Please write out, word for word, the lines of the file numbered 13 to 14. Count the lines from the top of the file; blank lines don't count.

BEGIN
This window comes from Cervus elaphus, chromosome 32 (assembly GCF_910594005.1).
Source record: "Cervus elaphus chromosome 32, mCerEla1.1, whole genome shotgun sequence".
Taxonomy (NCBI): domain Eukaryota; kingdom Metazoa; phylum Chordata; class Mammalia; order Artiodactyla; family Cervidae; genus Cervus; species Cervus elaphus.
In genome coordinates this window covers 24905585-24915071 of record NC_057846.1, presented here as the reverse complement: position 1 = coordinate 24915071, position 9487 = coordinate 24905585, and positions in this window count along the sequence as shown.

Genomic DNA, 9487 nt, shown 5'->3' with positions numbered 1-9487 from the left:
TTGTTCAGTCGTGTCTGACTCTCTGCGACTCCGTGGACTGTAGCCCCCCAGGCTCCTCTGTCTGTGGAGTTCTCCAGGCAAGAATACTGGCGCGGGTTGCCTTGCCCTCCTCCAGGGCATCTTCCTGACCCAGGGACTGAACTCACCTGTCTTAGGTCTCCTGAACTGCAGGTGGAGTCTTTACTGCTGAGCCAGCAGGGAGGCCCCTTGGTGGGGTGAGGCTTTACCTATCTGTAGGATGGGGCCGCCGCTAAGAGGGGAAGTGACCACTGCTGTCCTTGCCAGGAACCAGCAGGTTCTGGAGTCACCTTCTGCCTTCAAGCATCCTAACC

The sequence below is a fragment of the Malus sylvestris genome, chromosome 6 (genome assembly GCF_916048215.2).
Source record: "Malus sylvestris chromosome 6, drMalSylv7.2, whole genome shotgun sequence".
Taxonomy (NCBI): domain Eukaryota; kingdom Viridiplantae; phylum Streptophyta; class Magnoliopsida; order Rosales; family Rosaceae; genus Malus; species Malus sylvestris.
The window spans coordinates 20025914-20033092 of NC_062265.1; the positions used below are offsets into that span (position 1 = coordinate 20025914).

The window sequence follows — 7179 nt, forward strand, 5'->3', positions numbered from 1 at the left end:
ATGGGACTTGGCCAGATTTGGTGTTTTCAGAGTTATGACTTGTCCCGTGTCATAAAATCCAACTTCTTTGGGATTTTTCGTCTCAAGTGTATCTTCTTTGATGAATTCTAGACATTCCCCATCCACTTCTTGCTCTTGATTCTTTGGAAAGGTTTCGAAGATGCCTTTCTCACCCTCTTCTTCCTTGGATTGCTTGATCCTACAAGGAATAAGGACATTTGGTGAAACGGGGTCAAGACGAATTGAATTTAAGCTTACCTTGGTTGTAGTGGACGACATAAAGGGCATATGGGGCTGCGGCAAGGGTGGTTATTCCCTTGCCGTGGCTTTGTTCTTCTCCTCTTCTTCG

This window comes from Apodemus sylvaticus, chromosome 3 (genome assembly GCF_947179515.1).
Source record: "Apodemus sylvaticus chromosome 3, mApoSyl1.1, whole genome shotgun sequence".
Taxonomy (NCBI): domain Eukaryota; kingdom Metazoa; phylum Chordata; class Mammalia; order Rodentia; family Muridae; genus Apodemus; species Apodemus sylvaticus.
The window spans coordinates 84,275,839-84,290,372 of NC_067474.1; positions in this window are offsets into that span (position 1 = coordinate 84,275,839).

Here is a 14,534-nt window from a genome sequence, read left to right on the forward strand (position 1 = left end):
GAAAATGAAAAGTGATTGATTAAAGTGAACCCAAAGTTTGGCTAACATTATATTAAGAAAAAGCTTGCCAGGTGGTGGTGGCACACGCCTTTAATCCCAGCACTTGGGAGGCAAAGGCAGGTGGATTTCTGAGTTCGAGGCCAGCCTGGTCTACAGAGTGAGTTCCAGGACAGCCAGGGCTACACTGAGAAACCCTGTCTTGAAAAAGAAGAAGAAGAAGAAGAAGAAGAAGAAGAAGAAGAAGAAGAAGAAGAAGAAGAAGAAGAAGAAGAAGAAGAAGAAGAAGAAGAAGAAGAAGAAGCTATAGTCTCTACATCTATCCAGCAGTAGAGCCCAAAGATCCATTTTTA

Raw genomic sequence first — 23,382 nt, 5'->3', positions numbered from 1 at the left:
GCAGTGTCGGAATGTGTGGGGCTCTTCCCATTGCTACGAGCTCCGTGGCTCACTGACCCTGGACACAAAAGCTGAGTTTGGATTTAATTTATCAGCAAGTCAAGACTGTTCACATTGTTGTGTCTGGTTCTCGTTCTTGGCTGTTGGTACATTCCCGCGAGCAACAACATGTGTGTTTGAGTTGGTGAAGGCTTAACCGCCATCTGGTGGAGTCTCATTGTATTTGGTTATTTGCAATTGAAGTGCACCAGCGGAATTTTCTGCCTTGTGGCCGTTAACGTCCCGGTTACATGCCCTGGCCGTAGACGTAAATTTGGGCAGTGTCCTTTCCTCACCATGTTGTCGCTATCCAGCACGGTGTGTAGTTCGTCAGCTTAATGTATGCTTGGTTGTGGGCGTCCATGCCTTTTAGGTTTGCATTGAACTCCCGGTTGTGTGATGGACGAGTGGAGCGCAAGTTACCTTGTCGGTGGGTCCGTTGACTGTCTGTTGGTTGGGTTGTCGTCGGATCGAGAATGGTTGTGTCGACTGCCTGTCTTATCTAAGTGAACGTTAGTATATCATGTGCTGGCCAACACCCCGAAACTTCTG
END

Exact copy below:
This window comes from Apodemus sylvaticus, chromosome 3 (genome assembly GCF_947179515.1).
Source record: "Apodemus sylvaticus chromosome 3, mApoSyl1.1, whole genome shotgun sequence".